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V.C. Andrews

Grady Hendrix on ‘Paperbacks from Hell’ and Why Horror Is a Women’s Genre

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BookTrib is partnering with Bookish to bring you more great content. Grady Hendrix, author of Horrorstör and My Best Friend’s Exorcism, is a die-hard horror fan. He writes, reads, and researches the genre and is an expert on its history. His new book, Paperbacks from Hell—about the paperback horror boom in the ’70s and ’80s—is a blood-splattered love letter to horror. It’s a tome to be found on the coffee table in any horror fan’s home, brimming with hundreds of full-color cover illustrations from books that influenced both the publishing and film industries. Just in time for Halloween, we talked to Hendrix about the state of horror today, Stephen King brainwashing, and why horror is a women’s genre. Bookish: You clearly have a place in…

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We’re Not Afraid to Admit That These 4 Classic Books Launched Us into Puberty

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When I was 12, I found a book hidden in the shelves of a summer cabin my family was renting. It was called The Fly Girls by Bernard Glemser and featured bubbly 1960s print and girls in short skirts on the cover. Long since out of print, the book was about stewardesses in the ‘60s and the plot followed one specific girl as she went through a rigorous airline training program, had to learn the arts of makeup and airplane mechanics, and secretly fell in love with one of her instructors. It was lurid, over-the-top, and exactly what my 12-year-old self was looking for in a book. My mom caught me with it, took one look at the title and…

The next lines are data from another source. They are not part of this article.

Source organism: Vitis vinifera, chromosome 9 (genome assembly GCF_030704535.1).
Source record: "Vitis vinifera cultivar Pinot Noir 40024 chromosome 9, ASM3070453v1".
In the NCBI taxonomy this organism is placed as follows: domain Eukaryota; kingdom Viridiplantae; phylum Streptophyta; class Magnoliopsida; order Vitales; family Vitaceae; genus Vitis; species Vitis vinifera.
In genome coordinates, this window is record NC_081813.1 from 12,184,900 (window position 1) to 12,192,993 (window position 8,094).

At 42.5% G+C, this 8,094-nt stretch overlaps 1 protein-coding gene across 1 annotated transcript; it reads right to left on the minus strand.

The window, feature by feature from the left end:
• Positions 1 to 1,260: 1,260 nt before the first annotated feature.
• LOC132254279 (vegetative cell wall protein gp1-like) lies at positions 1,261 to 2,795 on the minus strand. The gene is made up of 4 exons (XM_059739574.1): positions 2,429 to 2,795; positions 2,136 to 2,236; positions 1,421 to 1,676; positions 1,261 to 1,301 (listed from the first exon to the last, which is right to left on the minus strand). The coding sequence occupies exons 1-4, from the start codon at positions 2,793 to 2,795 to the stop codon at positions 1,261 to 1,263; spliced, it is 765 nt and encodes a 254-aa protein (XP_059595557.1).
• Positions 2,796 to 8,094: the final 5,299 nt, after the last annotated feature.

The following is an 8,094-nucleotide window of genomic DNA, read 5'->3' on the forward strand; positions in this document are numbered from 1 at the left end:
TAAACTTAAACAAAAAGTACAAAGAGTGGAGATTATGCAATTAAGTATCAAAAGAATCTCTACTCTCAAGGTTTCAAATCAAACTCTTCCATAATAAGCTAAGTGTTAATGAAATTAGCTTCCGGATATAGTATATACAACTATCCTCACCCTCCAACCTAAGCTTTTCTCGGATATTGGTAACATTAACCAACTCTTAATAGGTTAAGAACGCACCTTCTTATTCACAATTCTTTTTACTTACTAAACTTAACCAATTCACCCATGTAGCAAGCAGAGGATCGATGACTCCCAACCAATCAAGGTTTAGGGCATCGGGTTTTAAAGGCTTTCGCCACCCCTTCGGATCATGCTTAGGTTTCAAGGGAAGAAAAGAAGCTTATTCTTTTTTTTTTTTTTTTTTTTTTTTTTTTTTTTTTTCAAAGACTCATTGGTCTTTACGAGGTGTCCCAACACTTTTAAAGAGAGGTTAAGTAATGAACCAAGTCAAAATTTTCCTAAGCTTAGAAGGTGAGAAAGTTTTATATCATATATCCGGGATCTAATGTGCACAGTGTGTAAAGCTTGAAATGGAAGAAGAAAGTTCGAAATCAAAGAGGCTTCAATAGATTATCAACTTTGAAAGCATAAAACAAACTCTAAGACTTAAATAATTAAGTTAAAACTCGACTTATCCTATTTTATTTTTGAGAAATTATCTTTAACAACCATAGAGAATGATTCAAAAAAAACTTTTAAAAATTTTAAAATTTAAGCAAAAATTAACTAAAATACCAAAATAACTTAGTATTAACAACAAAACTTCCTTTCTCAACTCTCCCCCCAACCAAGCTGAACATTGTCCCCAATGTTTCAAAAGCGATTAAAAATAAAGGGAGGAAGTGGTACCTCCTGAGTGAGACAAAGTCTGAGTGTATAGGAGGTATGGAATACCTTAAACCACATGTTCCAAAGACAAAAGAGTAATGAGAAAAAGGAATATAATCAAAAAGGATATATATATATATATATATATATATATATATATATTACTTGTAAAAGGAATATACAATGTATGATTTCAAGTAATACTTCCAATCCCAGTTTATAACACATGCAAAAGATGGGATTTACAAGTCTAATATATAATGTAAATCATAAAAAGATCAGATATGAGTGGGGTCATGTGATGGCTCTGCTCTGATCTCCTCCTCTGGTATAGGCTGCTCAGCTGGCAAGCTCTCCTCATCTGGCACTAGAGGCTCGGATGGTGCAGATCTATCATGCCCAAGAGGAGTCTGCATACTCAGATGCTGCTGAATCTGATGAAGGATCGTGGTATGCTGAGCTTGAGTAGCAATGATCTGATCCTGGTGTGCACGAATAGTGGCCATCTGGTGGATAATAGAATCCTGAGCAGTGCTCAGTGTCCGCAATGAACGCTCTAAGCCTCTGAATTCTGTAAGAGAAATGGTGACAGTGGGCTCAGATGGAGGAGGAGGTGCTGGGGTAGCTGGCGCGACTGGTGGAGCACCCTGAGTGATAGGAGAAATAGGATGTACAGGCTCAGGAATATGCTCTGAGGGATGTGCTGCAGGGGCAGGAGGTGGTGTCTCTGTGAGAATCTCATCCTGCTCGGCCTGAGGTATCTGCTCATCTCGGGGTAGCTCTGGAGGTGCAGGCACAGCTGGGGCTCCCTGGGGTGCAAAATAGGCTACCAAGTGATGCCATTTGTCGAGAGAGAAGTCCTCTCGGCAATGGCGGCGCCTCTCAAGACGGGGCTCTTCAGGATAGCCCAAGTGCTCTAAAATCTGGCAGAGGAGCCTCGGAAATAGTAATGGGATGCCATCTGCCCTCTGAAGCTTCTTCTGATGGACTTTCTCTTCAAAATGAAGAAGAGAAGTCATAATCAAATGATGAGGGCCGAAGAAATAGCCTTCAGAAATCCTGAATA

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Jonesin’ for a Fix: Books for TV Addicts — Bates Motel edition

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Always mind your mother. Sometimes this old adage fades as we get older and rebel but not for our geeky, albeit murderous, anti-hero, Norman Bates. He sticks close to his mother, the equally murderous Norma. In Bates Motel’s first season, we saw the closer-than-they-should-be mother and son duo dispose of a body (remember Norma’s killer tendencies? It’s best not to give her knives) and keep local law enforcement from unearthing it. Side plots abounded, as they do in the best shows: Norman flirted with his first sexual encounter (you can guess Norma’s feelings on the matter); Norma cozied up to a sheriff’s deputy, ostensibly to keep tags on the murder investigation (and surely you can guess Norman’s feelings seeing his…

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